Monday, November 21, 2005

Thinking the unthinkable: The next logical sex offender law: Maybe?

Just look at the hope here. Wonder if this guy calls himself a Christian by day.,0,7720772.story?coll=orl-opinion-headlines

Come with me on a journey into the not too distant future.

We head north into the Ocala National Forest on State Road 19. Deep in the forest we catch sight of a green road sign that reads "Sex Offender Habitat."

We turn west off the paved road onto a clay road with ruts. We drive farther into the forest until we come upon a primitive settlement of wooden shacks and lean-tos. We see men and an occasional woman loitering about.

The place looks like some re-enactment of a lumber crew camp in mid-20th century Florida.

Here live the men and women who have been pushed out of the civilized world by sex offender buffer zones.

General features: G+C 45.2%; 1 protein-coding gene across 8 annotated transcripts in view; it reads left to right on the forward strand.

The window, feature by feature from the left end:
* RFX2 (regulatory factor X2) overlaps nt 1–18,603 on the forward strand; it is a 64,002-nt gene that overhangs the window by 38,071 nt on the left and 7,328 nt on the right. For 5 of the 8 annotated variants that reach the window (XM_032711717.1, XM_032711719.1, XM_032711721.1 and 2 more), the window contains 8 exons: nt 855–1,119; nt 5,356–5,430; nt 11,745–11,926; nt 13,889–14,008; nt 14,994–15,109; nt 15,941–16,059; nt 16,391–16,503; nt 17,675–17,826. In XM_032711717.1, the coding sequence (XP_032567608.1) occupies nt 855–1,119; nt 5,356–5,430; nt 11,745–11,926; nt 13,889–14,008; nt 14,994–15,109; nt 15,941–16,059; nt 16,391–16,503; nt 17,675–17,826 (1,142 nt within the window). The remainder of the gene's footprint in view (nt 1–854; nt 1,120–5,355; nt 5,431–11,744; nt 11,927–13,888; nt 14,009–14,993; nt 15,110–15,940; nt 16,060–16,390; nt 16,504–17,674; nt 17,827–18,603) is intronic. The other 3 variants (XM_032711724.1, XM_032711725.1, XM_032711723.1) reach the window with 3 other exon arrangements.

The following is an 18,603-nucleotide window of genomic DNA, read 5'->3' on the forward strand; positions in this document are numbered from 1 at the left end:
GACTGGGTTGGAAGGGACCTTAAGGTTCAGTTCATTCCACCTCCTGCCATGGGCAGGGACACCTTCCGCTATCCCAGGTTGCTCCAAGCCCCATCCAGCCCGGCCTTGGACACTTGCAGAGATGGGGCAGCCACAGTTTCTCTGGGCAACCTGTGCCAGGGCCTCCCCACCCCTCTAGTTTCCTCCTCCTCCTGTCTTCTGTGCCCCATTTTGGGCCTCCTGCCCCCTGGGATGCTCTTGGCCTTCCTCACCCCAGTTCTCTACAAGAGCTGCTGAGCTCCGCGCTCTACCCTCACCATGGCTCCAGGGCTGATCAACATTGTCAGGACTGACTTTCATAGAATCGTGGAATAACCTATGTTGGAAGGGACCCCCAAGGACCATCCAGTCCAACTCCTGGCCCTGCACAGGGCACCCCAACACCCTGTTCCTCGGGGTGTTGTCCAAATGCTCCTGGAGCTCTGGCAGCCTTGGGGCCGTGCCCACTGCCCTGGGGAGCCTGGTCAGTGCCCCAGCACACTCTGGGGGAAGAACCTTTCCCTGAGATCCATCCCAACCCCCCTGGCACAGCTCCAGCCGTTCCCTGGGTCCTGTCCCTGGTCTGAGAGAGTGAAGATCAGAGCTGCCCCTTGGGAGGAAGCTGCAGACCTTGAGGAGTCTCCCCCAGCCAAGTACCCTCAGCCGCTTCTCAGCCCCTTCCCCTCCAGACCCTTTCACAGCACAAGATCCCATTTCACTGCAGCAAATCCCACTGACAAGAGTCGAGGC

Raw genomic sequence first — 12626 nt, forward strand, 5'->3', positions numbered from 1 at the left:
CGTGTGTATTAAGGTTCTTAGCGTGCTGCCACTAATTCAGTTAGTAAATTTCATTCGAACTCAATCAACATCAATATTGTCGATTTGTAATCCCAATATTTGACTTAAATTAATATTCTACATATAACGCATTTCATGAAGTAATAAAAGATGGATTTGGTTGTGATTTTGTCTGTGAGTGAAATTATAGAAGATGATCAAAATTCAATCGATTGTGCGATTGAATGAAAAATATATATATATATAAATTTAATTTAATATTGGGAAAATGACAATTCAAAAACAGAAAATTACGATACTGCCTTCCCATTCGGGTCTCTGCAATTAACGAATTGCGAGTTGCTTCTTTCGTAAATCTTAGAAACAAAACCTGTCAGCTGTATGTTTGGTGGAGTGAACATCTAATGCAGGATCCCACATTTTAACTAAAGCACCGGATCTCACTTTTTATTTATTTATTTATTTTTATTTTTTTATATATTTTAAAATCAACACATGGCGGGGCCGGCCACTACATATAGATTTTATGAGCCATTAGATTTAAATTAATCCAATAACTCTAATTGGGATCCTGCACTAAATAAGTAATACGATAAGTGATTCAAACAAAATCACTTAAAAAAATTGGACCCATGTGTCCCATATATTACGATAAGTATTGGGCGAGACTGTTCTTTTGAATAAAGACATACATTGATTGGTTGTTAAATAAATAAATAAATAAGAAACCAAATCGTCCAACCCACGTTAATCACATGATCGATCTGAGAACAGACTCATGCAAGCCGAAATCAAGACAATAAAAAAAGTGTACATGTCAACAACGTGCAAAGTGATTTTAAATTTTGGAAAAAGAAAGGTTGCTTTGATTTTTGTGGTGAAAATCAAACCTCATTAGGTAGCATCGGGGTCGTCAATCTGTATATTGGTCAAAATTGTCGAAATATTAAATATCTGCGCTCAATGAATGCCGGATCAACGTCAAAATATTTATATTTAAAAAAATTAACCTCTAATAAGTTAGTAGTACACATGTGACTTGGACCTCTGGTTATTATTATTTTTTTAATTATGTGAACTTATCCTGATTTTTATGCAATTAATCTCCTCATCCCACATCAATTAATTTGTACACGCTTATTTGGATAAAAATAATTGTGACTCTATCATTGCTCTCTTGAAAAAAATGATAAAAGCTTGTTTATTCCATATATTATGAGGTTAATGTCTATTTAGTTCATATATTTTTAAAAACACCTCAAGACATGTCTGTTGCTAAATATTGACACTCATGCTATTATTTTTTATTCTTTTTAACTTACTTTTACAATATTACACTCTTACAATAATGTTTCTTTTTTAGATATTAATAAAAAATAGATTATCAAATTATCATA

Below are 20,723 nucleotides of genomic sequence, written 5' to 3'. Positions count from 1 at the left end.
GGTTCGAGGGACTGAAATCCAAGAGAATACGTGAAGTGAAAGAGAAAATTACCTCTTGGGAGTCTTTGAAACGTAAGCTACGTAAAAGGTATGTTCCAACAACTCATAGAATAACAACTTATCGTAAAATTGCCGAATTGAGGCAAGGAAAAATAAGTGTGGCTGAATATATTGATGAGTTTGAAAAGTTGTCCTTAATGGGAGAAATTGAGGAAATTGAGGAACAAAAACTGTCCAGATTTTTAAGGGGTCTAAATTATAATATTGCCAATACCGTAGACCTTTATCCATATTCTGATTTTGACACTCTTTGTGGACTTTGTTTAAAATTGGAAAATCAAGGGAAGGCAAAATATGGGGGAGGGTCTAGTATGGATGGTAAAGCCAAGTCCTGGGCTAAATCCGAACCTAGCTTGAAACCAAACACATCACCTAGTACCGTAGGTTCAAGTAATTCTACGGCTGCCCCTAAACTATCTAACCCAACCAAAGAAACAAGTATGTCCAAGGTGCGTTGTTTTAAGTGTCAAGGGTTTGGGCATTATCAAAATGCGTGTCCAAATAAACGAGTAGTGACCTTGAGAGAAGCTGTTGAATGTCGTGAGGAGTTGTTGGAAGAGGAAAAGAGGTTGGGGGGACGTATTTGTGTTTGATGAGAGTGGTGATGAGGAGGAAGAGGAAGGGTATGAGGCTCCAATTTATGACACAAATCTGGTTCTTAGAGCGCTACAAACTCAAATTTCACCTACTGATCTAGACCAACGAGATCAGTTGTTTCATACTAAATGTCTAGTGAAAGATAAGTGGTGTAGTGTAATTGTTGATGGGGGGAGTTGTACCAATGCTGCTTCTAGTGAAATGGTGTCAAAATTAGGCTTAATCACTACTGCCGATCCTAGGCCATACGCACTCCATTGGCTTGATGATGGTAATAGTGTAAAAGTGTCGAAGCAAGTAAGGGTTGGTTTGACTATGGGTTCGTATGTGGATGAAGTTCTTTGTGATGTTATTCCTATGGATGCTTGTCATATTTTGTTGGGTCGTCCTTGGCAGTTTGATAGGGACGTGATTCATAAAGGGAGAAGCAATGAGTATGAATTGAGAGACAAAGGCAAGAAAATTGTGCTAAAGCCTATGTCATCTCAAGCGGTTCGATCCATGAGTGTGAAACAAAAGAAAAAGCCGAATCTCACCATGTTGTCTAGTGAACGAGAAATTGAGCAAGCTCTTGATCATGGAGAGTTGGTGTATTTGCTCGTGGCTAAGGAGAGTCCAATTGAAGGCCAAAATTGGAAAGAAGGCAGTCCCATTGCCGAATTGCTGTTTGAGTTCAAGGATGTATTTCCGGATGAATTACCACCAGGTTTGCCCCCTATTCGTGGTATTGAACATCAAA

We didn't know what to do with them when they were convicted of horrible crimes and sent to prison. (Florida doesn't have a real sex offender treatment program in the state prison system.) We didn't know what to do with them when they were released from prison -- except for the ones we put back in prison.

We had figured if we locked them up tight enough and redefined solitary confinement by calling it "close management," they would get better. Of course, they don't.

We are at a loss as to how to treat sex offenders like human beings, so we have turned them over to the state's wildlife management officials.

It makes sense. Rangers have taken good care of black bears and the Florida panther, right?

For a week out of the year, the state issues licenses for hunters to go after sex offenders. That's when these offenders flee their camp and try to survive by their wits.

Remember in high school we all read that bizarre yet exciting short story by Richard Connell titled, The Most Dangerous Game, where the hunter becomes the hunted? This is the real-life version.

We're not quite sure how we have come to these living arrangements, but everyone seems comfortable with the solution, especially the hunters whose sport was waning because of diminishing habitats and wildlife species.

Bernard L. Welch is a resident of Mount Dora. (Florida)


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